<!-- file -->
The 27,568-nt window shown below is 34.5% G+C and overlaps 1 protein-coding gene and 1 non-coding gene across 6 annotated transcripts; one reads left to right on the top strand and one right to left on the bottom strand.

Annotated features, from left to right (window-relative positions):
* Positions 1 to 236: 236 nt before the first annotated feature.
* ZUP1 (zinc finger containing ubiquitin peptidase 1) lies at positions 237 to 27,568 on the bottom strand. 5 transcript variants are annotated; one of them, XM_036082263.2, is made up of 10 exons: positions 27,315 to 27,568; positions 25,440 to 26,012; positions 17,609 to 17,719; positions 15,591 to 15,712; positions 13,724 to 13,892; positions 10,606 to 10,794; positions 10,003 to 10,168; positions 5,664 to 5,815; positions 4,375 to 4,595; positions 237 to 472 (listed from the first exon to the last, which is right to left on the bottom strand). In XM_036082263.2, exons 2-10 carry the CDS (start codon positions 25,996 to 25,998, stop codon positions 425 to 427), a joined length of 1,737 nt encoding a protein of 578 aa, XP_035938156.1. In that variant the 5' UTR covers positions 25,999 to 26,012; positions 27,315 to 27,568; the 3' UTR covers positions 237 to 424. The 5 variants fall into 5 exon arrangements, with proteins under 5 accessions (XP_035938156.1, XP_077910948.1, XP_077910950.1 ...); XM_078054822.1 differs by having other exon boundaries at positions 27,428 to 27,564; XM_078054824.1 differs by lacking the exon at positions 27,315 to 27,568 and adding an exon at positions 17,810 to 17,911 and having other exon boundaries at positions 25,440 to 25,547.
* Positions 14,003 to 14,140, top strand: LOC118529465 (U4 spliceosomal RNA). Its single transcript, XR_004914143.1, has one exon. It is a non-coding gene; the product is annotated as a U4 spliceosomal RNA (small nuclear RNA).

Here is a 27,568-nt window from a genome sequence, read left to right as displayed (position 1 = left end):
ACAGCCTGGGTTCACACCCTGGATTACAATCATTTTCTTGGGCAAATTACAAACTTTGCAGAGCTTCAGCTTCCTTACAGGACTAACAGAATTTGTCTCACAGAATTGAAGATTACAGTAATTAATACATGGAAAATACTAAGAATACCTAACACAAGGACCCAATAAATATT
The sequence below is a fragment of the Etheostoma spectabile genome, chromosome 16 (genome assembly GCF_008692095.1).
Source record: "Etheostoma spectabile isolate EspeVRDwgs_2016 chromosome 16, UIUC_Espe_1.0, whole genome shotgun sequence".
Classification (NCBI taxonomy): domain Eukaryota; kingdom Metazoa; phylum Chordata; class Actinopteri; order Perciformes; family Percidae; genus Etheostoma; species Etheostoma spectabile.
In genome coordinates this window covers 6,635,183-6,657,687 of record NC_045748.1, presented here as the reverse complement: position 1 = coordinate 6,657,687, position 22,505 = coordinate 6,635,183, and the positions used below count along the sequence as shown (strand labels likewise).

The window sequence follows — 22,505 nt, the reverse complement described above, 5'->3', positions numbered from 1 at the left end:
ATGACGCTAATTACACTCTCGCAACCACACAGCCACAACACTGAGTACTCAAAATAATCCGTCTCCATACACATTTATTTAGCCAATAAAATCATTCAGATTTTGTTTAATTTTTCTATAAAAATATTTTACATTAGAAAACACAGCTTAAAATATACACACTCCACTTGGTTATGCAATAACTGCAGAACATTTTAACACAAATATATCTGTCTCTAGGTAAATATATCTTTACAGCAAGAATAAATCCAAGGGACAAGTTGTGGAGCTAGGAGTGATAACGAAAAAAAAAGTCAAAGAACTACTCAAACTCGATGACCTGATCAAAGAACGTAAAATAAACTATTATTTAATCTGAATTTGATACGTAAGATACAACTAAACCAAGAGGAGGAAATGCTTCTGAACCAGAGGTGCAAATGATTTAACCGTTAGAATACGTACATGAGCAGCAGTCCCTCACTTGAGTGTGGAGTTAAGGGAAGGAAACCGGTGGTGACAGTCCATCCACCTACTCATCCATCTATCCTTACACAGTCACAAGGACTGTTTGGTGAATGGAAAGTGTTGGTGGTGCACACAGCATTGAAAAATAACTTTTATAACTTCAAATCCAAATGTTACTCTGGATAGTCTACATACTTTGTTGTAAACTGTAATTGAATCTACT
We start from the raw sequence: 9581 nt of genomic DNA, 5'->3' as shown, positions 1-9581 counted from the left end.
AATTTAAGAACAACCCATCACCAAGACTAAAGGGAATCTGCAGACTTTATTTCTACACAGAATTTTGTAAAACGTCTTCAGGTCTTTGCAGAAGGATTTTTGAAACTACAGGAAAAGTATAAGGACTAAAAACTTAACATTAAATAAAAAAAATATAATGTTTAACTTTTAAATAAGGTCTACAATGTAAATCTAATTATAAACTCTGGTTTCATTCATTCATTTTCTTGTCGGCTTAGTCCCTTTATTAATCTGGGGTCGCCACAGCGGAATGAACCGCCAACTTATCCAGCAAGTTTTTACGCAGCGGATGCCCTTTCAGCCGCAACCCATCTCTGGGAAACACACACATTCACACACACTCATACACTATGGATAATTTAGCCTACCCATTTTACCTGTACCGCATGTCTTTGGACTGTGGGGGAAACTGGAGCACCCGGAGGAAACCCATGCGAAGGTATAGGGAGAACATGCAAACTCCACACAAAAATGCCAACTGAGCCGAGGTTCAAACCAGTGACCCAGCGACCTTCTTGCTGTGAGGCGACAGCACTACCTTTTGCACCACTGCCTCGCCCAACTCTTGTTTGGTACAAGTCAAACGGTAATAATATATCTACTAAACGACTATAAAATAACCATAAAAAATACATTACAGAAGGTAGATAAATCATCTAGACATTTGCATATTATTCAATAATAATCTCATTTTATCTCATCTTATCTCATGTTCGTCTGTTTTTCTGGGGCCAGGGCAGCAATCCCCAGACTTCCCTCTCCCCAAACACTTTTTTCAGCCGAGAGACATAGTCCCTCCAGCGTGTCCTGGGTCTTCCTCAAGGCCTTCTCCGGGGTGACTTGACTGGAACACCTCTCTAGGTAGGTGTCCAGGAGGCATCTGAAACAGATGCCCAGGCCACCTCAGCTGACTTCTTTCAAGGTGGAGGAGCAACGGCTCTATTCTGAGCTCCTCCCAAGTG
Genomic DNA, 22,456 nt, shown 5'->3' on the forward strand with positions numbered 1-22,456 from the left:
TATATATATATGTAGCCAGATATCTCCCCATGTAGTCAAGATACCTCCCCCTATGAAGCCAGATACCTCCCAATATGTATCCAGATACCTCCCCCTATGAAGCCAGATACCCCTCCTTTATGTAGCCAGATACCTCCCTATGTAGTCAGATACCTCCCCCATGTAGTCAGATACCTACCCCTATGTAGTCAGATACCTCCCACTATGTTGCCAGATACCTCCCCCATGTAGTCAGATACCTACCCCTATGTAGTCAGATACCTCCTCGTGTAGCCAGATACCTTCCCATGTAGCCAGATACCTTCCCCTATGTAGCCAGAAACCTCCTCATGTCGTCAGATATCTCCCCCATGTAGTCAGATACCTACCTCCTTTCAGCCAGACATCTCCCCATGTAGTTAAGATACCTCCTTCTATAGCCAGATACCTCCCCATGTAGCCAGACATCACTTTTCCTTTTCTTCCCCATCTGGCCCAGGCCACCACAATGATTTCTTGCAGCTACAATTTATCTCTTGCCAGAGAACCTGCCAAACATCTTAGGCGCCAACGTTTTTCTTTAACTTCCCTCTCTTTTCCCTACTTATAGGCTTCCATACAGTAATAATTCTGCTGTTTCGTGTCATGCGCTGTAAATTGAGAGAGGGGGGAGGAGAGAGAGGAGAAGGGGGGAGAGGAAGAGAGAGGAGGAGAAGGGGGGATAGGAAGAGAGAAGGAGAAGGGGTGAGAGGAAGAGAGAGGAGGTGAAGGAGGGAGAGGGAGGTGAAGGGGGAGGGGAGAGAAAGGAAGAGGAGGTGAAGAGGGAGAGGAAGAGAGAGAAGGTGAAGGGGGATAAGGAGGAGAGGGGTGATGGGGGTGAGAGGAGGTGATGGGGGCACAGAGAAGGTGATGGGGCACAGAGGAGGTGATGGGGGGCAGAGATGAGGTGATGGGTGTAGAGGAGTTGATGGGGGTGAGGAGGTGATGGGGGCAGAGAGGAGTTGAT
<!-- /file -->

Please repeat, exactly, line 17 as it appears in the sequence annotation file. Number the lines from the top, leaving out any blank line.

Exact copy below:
TATATATATATGTAGCCAGATATCTCCCCATGTAGTCAAGATACCTCCCCCTATGAAGCCAGATACCTCCCAATATGTATCCAGATACCTCCCCCTATGAAGCCAGATACCCCTCCTTTATGTAGCCAGATACCTCCCTATGTAGTCAGATACCTCCCCCATGTAGTCAGATACCTACCCCTATGTAGTCAGATACCTCCCACTATGTTGCCAGATACCTCCCCCATGTAGTCAGATACCTACCCCTATGTAGTCAGATACCTCCTCGTGTAGCCAGATACCTTCCCATGTAGCCAGATACCTTCCCCTATGTAGCCAGAAACCTCCTCATGTCGTCAGATATCTCCCCCATGTAGTCAGATACCTACCTCCTTTCAGCCAGACATCTCCCCATGTAGTTAAGATACCTCCTTCTATAGCCAGATACCTCCCCATGTAGCCAGACATCACTTTTCCTTTTCTTCCCCATCTGGCCCAGGCCACCACAATGATTTCTTGCAGCTACAATTTATCTCTTGCCAGAGAACCTGCCAAACATCTTAGGCGCCAACGTTTTTCTTTAACTTCCCTCTCTTTTCCCTACTTATAGGCTTCCATACAGTAATAATTCTGCTGTTTCGTGTCATGCGCTGTAAATTGAGAGAGGGGGGAGGAGAGAGAGGAGAAGGGGGGAGAGGAAGAGAGAGGAGGAGAAGGGGGGATAGGAAGAGAGAAGGAGAAGGGGTGAGAGGAAGAGAGAGGAGGTGAAGGAGGGAGAGGGAGGTGAAGGGGGAGGGGAGAGAAAGGAAGAGGAGGTGAAGAGGGAGAGGAAGAGAGAGAAGGTGAAGGGGGATAAGGAGGAGAGGGGTGATGGGGGTGAGAGGAGGTGATGGGGGCACAGAGAAGGTGATGGGGCACAGAGGAGGTGATGGGGGGCAGAGATGAGGTGATGGGTGTAGAGGAGTTGATGGGGGTGAGGAGGTGATGGGGGCAGAGAGGAGTTGAT